Right of Likud Beytenu is the Habayit Hayehudi-National Union-Tekumah ticket, a younger more settler-oriented alliance between Naftali Bennett and Uri Ariel. The 40-year-old Bennett, the new leader of the Habayit Hayehudi (formerly the National Religious Party), wants to attract hawkish secular voters as well as the party’s traditional knitted skullcap support. Their main selling point is their youth and energy and their argument that they need to be in the next coalition to prevent Netanyahu from buckling under pressure for a two-state solution.
The two Haredi parties, the Sephardi Shas and the Ashkenazi United Torah Judaism, will probably win their usual 17-20 seats, and take them into a coalition with the right. The interesting development here, though, is that by joining forces with the ultra-secular Yisrael Beytenu, Likud broke its unwritten alliance with Shas. That and the fact that the relatively moderate Aryeh Deri is back in the Shas leadership loop could lead to an unlikely post election surprise – Shas plumping for a coalition with the center-left.
On the center-left, Labor’s Yacimovich is taking pains not to say anything that might be construed as anti-Haredi, keeping open the possibility of future cooperation. Her main electoral focus though will be her “Plan for Fair Economics,” based on five cornerstones: Improved basic services, fairer wages, reduced cost of living, fair competition and fair taxation. The main idea is to tax the rich to fund programs for society as a whole. Her chief economic spokesman, Avishai Braverman, a former senior World Bank official, claims this can be done without any budgetary deficit. Like Yesh Atid’s Yair Lapid, Yacimovich says Israel must retake the initiative with the Palestinians. But, like Lapid, she does not say how.
Lapid, a telegenic former television presenter and columnist, appeals mainly to the young, promising affordable housing, a 10-year educational plan and more equal military service. So far, he is actually leading the pack in the high schools. Trouble is they don’t yet have the vote.
Unlike Yacimovich and Lapid, Livni’s The Movement puts peacemaking with the Palestinians at the top of its agenda. Livni argues there can be no real social justice without peace, that “two states for two peoples” is an Israeli imperative, and that without a genuine peace process, Israel will find itself increasingly isolated. Her big selling point is the argument that only she presents a real alternative to Netanyahu. She will take Likud Beytenu head on and argue that Netanyahu’s policies are leading Israel to ruin in the hope that the election will eventually become a “Tzipi or Bibi” affair.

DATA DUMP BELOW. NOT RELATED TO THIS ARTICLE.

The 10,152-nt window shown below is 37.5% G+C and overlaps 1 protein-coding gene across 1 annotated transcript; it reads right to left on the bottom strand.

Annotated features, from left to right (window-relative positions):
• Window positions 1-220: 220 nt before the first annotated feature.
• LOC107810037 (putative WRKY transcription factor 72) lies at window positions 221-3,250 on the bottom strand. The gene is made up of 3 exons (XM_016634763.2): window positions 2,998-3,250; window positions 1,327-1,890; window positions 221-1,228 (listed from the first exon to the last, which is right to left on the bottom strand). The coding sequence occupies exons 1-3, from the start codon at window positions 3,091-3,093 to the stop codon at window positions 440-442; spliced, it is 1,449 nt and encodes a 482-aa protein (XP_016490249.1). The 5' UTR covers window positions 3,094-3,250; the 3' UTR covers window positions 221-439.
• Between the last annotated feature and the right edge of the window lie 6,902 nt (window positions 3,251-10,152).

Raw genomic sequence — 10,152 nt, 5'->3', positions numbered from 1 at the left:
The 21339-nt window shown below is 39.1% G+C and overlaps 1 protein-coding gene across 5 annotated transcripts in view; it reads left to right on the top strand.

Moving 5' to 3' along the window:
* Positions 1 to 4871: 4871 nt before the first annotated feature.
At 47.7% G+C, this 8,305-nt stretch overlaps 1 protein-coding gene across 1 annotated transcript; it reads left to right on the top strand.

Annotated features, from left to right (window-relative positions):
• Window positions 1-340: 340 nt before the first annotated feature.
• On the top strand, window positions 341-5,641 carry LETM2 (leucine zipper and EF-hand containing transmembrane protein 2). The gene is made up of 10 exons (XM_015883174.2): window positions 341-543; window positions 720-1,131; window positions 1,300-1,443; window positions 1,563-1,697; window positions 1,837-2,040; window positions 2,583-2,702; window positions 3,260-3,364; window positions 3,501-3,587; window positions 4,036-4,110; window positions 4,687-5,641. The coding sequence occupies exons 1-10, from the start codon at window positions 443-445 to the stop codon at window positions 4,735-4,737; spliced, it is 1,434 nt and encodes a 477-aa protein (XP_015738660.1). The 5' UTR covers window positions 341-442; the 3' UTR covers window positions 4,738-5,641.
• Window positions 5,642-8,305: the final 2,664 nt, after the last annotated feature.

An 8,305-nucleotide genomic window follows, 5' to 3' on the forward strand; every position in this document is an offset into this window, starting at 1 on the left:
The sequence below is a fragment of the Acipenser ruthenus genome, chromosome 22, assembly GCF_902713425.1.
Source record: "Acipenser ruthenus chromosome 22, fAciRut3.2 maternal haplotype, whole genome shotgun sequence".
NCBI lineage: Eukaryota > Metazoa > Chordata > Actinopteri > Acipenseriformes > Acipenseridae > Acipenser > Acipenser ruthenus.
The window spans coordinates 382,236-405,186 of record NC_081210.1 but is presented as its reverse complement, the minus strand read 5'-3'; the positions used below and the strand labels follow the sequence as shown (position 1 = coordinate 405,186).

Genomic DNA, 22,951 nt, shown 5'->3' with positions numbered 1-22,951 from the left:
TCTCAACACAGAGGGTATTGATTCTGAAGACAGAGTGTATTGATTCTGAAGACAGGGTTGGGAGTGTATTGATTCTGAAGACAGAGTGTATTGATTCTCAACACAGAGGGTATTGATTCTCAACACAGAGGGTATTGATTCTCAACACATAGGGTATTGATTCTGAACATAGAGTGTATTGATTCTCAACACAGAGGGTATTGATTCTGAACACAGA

Also on the center-left, Kadima under Shaul Mofaz will push similar messages. But Mofaz is too far behind in the polls to present a credible challenge for the top job.
He did recently receive a ringing endorsement from former prime minister and onetime party leader Ehud Olmert, who suggested that with the incumbent Ehud Barak out of politics, Mofaz, a former chief of staff and defense minister, would make an ideal candidate for the defense ministry.
On the left, Meretz is also sounding messages similar to Livni’s, but has a wider platform, including social issues and the rule of law, and a greater readiness for compromise with the Palestinians.
As for the so-called “Arab” lists, Hadash, Ra’am-Ta’al and Balad, there are no significant changes. They can expect the usual 10 or so seats in parliament, depending on the size of the Israeli Arab turnout, and contribute to center-left efforts to form a “blocking majority” of 61 seats.
In the race for the 19th Knesset there will be 34 lists, of which only about a dozen will pass the 2 percent threshold.
Latest polls show the right-wing-religious bloc at around 70 seats, and the center left with 50. With well over a month to go, things could change. If they don’t, the key will be what coalition Netanyahu forms.
He would be able to command around 70 of the 120 Knesset seats with Likud Beytenu and his “natural allies,” Habayit Hayehudi-National Union-Tekumah, Shas and United Torah Judaism. But he could also get there with Likud Beytenu, Labor, the Movement, Yesh Atid and Kadima. Tow very different propositions – two very different futures.